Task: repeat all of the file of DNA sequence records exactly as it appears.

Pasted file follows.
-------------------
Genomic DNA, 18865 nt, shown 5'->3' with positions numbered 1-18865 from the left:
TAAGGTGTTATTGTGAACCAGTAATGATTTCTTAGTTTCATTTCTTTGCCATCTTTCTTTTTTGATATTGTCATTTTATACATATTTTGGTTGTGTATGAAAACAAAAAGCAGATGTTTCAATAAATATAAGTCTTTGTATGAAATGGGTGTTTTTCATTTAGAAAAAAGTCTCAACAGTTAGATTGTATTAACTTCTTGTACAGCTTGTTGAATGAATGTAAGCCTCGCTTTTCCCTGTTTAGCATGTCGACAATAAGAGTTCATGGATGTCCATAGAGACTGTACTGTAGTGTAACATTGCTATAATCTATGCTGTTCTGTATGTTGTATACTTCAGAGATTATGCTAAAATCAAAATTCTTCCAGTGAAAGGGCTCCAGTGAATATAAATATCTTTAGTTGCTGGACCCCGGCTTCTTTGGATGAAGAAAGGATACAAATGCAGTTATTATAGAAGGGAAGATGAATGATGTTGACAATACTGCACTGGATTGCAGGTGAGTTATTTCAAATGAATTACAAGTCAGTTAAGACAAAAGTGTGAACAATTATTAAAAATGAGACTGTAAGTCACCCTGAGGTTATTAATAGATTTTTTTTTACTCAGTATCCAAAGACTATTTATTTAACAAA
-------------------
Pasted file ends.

Genomic DNA, 18865 nt, shown 5'->3' with positions numbered 1-18865 from the left:
TAAGGTGTTATTGTGAACCAGTAATGATTTCTTAGTTTCATTTCTTTGCCATCTTTCTTTTTTGATATTGTCATTTTATACATATTTTGGTTGTGTATGAAAACAAAAAGCAGATGTTTCAATAAATATAAGTCTTTGTATGAAATGGGTGTTTTTCATTTAGAAAAAAGTCTCAACAGTTAGATTGTATTAACTTCTTGTACAGCTTGTTGAATGAATGTAAGCCTCGCTTTTCCCTGTTTAGCATGTCGACAATAAGAGTTCATGGATGTCCATAGAGACTGTACTGTAGTGTAACATTGCTATAATCTATGCTGTTCTGTATGTTGTATACTTCAGAGATTATGCTAAAATCAAAATTCTTCCAGTGAAAGGGCTCCAGTGAATATAAATATCTTTAGTTGCTGGACCCCGGCTTCTTTGGATGAAGAAAGGATACAAATGCAGTTATTATAGAAGGGAAGATGAATGATGTTGACAATACTGCACTGGATTGCAGGTGAGTTATTTCAAATGAATTACAAGTCAGTTAAGACAAAAGTGTGAACAATTATTAAAAATGAGACTGTAAGTCACCCTGAGGTTATTAATAGATTTTTTTTTACTCAGTATCCAAAGACTATTTATTTAACAAA